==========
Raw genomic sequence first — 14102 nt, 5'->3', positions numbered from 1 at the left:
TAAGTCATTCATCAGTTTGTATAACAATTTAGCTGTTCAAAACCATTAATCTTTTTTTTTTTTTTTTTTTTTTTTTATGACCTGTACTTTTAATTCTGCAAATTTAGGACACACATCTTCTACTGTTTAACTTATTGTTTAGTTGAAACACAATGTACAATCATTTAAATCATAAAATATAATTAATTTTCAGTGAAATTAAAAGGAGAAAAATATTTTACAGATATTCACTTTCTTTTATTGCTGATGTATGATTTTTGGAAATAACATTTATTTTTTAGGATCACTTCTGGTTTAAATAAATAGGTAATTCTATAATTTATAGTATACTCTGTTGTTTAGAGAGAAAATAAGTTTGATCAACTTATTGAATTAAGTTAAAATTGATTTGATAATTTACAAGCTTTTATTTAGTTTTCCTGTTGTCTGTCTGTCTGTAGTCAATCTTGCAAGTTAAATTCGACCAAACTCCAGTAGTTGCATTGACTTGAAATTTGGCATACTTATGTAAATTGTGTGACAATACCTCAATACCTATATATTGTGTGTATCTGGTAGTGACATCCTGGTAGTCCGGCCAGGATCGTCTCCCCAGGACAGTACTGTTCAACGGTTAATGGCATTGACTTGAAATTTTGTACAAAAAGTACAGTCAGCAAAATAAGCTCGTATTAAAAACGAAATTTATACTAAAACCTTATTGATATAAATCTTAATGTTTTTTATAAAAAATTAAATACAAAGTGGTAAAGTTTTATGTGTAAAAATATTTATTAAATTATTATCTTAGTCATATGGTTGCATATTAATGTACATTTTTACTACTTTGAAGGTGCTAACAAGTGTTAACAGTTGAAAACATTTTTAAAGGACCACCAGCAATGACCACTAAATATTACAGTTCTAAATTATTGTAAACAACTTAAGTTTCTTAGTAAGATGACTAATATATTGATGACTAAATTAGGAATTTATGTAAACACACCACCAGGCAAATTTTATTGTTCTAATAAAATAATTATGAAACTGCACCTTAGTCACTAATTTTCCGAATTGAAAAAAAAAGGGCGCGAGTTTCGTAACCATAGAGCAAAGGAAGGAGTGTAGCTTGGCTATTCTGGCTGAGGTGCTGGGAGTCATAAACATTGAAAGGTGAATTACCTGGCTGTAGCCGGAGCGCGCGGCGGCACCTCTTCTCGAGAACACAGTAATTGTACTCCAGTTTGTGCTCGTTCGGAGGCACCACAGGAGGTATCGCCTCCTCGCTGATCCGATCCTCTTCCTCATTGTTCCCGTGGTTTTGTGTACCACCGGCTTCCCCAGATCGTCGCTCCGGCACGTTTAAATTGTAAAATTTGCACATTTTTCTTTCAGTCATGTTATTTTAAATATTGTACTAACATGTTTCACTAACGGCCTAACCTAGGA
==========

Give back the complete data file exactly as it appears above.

Raw genomic sequence first — 14102 nt, 5'->3', positions numbered from 1 at the left:
TAAGTCATTCATCAGTTTGTATAACAATTTAGCTGTTCAAAACCATTAATCTTTTTTTTTTTTTTTTTTTTTTTTTATGACCTGTACTTTTAATTCTGCAAATTTAGGACACACATCTTCTACTGTTTAACTTATTGTTTAGTTGAAACACAATGTACAATCATTTAAATCATAAAATATAATTAATTTTCAGTGAAATTAAAAGGAGAAAAATATTTTACAGATATTCACTTTCTTTTATTGCTGATGTATGATTTTTGGAAATAACATTTATTTTTTAGGATCACTTCTGGTTTAAATAAATAGGTAATTCTATAATTTATAGTATACTCTGTTGTTTAGAGAGAAAATAAGTTTGATCAACTTATTGAATTAAGTTAAAATTGATTTGATAATTTACAAGCTTTTATTTAGTTTTCCTGTTGTCTGTCTGTCTGTAGTCAATCTTGCAAGTTAAATTCGACCAAACTCCAGTAGTTGCATTGACTTGAAATTTGGCATACTTATGTAAATTGTGTGACAATACCTCAATACCTATATATTGTGTGTATCTGGTAGTGACATCCTGGTAGTCCGGCCAGGATCGTCTCCCCAGGACAGTACTGTTCAACGGTTAATGGCATTGACTTGAAATTTTGTACAAAAAGTACAGTCAGCAAAATAAGCTCGTATTAAAAACGAAATTTATACTAAAACCTTATTGATATAAATCTTAATGTTTTTTATAAAAAATTAAATACAAAGTGGTAAAGTTTTATGTGTAAAAATATTTATTAAATTATTATCTTAGTCATATGGTTGCATATTAATGTACATTTTTACTACTTTGAAGGTGCTAACAAGTGTTAACAGTTGAAAACATTTTTAAAGGACCACCAGCAATGACCACTAAATATTACAGTTCTAAATTATTGTAAACAACTTAAGTTTCTTAGTAAGATGACTAATATATTGATGACTAAATTAGGAATTTATGTAAACACACCACCAGGCAAATTTTATTGTTCTAATAAAATAATTATGAAACTGCACCTTAGTCACTAATTTTCCGAATTGAAAAAAAAAGGGCGCGAGTTTCGTAACCATAGAGCAAAGGAAGGAGTGTAGCTTGGCTATTCTGGCTGAGGTGCTGGGAGTCATAAACATTGAAAGGTGAATTACCTGGCTGTAGCCGGAGCGCGCGGCGGCACCTCTTCTCGAGAACACAGTAATTGTACTCCAGTTTGTGCTCGTTCGGAGGCACCACAGGAGGTATCGCCTCCTCGCTGATCCGATCCTCTTCCTCATTGTTCCCGTGGTTTTGTGTACCACCGGCTTCCCCAGATCGTCGCTCCGGCACGTTTAAATTGTAAAATTTGCACATTTTTCTTTCAGTCATGTTATTTTAAATATTGTACTAACATGTTTCACTAACGGCCTAACCTAGGA